A 3 year-old boy presents with a deep laceration of the distal phalanx, through the nail bed, after slamming his fingers in a car door. He is crying, anxious, and uncooperative. How do you make this situation easier to evaluate and repair?

Nail bed and finger laceration repairs can be challenging, and even more challenging in young patients. Preparation is key to getting a good outcome. Here we present a pediatric trick of the trade on immobilizing a finger for digit or nail bed procedures.

Pediatric Trick of the Trade: Finger Immobilization Technique

  • Distract child by utilizing parents, TV, cell phone, and/or child life specialists.
  • Use a large chuck or sheet to block the patient’s view of yourself and his/her hand.
  • Attach an adult size IV arm board (approximately the length of the patient’s forearm) with tape around the wrist and forearm. Be careful not to restrict blood flow.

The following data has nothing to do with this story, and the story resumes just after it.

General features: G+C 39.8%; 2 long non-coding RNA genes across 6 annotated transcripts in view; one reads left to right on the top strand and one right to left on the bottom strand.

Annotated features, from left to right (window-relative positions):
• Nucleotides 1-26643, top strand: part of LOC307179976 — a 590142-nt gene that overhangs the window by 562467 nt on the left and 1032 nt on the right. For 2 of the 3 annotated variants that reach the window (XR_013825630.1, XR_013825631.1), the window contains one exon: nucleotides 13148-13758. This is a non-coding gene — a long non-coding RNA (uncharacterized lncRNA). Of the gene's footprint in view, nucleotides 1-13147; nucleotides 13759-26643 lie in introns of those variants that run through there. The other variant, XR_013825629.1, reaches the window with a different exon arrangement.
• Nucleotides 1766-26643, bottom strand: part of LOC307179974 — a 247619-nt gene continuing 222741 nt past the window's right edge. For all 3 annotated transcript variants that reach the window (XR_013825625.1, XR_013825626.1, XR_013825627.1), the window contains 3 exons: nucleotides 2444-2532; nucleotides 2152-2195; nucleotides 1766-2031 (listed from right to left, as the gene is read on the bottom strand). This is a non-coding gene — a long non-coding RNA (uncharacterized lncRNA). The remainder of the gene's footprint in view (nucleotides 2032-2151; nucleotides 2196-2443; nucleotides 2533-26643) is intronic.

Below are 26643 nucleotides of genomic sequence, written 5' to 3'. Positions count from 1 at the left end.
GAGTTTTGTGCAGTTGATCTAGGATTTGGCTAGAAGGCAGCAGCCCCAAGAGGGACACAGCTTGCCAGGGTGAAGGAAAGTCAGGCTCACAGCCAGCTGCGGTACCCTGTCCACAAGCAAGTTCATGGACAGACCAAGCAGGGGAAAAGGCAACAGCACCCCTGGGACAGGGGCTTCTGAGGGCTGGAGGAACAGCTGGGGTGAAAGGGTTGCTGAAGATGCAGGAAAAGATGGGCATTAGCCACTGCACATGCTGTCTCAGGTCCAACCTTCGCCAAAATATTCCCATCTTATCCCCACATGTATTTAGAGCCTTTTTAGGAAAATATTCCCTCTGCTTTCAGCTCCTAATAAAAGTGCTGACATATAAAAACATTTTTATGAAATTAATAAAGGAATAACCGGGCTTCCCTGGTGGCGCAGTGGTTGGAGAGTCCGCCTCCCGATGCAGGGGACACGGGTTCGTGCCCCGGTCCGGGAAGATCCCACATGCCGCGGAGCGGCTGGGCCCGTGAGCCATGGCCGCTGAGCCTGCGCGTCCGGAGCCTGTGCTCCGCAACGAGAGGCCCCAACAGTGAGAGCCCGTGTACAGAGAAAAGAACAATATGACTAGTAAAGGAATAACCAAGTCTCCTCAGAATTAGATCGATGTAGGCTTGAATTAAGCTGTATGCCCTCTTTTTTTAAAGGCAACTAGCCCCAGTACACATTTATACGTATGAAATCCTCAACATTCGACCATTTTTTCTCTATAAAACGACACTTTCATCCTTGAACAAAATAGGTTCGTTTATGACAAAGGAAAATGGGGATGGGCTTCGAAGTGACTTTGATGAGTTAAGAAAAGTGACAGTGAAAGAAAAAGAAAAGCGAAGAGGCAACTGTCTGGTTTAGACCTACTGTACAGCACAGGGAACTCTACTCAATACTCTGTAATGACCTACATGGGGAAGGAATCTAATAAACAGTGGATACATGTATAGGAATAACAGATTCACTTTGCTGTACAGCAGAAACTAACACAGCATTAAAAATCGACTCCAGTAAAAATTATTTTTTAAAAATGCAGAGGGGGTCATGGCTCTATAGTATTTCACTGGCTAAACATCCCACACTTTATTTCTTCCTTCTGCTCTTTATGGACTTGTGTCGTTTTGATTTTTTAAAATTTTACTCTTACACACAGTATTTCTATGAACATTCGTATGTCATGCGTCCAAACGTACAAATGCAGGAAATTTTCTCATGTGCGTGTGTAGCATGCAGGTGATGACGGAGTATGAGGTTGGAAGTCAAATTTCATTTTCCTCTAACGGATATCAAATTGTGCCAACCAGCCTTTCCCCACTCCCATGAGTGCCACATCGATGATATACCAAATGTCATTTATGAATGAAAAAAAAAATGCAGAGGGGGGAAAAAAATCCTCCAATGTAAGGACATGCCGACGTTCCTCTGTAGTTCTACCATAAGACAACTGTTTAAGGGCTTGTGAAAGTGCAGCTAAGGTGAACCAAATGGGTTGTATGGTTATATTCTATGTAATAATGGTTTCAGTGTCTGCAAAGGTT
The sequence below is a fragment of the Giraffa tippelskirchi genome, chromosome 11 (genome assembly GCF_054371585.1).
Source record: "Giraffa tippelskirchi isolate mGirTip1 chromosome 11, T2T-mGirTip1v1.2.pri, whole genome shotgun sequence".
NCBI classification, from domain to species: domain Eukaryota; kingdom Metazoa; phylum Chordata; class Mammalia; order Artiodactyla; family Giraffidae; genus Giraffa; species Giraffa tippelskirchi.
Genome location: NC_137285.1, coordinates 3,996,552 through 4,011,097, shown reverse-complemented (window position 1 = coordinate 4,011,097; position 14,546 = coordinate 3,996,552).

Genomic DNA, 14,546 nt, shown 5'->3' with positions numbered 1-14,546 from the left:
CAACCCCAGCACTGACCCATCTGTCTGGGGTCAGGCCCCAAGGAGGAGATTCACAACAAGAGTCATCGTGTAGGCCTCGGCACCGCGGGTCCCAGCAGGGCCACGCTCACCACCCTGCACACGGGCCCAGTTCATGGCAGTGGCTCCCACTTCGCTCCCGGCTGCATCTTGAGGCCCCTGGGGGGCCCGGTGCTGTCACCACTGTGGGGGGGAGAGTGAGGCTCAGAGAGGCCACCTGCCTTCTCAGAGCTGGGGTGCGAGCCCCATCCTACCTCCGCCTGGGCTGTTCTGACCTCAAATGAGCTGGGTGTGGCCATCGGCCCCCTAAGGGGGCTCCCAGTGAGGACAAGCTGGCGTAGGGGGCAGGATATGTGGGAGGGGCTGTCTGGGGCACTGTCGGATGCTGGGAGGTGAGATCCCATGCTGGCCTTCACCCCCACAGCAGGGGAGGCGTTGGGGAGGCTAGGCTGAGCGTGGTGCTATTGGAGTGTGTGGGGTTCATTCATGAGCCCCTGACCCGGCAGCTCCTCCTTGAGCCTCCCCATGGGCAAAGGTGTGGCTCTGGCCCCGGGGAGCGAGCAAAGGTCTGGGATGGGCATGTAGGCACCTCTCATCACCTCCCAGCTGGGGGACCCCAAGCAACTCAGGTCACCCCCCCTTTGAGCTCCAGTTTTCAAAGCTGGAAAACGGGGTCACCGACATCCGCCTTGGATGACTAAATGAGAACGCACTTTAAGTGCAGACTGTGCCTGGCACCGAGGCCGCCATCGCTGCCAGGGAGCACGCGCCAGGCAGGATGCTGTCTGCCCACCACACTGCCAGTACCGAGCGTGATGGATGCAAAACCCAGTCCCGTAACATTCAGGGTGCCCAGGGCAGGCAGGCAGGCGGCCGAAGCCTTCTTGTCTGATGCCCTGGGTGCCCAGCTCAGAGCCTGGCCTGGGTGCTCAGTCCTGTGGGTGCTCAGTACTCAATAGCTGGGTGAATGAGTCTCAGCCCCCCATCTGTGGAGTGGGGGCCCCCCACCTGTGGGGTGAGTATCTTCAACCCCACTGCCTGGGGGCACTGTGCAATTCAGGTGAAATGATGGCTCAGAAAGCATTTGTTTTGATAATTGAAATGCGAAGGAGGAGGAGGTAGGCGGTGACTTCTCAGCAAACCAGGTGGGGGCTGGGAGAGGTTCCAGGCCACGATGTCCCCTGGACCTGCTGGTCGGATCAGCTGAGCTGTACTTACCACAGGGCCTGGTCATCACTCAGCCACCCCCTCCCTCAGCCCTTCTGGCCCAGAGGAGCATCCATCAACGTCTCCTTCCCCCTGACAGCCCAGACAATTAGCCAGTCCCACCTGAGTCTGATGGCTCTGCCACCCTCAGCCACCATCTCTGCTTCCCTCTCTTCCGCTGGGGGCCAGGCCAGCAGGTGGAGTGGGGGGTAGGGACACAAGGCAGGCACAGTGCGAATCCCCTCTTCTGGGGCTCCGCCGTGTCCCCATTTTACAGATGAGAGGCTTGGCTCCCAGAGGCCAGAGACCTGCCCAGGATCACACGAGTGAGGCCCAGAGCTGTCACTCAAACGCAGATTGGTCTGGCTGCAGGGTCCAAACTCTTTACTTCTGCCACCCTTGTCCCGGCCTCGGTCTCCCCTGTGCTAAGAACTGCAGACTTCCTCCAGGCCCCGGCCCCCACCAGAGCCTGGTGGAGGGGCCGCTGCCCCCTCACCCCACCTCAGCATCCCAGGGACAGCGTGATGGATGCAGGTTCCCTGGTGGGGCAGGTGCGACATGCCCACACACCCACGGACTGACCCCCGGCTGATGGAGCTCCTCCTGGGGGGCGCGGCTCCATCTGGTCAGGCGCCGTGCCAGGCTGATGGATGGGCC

• Leave some extra distal arm board length to use as a handle.
  • Tape all finger joints (except those requiring evaluation or repair) to the arm board.
  • Administer a digital block for anesthesia.
  • Apply a tourniquet for hemostasis, as needed.

This technique allows for isolation of the area of interest, reduces patient movement, and conceals the procedure from the child’s view.

finger immobilization 1

finger immobilization 2

For tips on how to repair nail bed lacerations, see Trick of the Trade: Finger nail bed laceration repair.

Josh Bukowski, MD

Josh Bukowski, MD

Captain, USAF, MC
SAMMC Department of Emergency Medicine
JBSA Fort Sam Houston
Josh Bukowski, MD


Emergency Medicine Resident at University of California San Francisco Captain United States Air Force
Aaron Kornblith, MD

Aaron Kornblith, MD

Assistant Clinical Professor
Department of Emergency Medicine & Pediatrics
University of California, San Francisco
Aaron Kornblith, MD


Emergency physician at UCSF Benioff Children’s & Zuckerberg SF General - Discovery, Innovation & Improving the care of the sick/injured child (views my own)